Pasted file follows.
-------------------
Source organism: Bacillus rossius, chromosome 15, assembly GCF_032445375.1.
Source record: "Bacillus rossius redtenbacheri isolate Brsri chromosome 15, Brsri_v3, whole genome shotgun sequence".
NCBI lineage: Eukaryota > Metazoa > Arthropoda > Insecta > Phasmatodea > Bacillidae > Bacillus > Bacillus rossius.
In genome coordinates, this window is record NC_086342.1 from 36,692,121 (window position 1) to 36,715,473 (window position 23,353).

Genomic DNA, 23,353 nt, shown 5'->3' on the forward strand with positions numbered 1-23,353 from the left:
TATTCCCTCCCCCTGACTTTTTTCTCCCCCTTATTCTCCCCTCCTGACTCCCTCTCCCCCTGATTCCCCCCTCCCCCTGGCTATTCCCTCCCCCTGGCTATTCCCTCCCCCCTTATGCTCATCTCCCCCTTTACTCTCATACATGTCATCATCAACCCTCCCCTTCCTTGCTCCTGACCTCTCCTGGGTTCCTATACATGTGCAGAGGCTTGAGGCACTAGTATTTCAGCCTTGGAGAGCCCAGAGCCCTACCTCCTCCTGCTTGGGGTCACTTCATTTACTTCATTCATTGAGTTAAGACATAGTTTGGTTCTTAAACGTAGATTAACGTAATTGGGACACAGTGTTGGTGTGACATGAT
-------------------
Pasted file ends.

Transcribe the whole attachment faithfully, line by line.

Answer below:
Source organism: Bacillus rossius, chromosome 15, assembly GCF_032445375.1.
Source record: "Bacillus rossius redtenbacheri isolate Brsri chromosome 15, Brsri_v3, whole genome shotgun sequence".
NCBI lineage: Eukaryota > Metazoa > Arthropoda > Insecta > Phasmatodea > Bacillidae > Bacillus > Bacillus rossius.
In genome coordinates, this window is record NC_086342.1 from 36,692,121 (window position 1) to 36,715,473 (window position 23,353).

Genomic DNA, 23,353 nt, shown 5'->3' on the forward strand with positions numbered 1-23,353 from the left:
TATTCCCTCCCCCTGACTTTTTTCTCCCCCTTATTCTCCCCTCCTGACTCCCTCTCCCCCTGATTCCCCCCTCCCCCTGGCTATTCCCTCCCCCTGGCTATTCCCTCCCCCCTTATGCTCATCTCCCCCTTTACTCTCATACATGTCATCATCAACCCTCCCCTTCCTTGCTCCTGACCTCTCCTGGGTTCCTATACATGTGCAGAGGCTTGAGGCACTAGTATTTCAGCCTTGGAGAGCCCAGAGCCCTACCTCCTCCTGCTTGGGGTCACTTCATTTACTTCATTCATTGAGTTAAGACATAGTTTGGTTCTTAAACGTAGATTAACGTAATTGGGACACAGTGTTGGTGTGACATGAT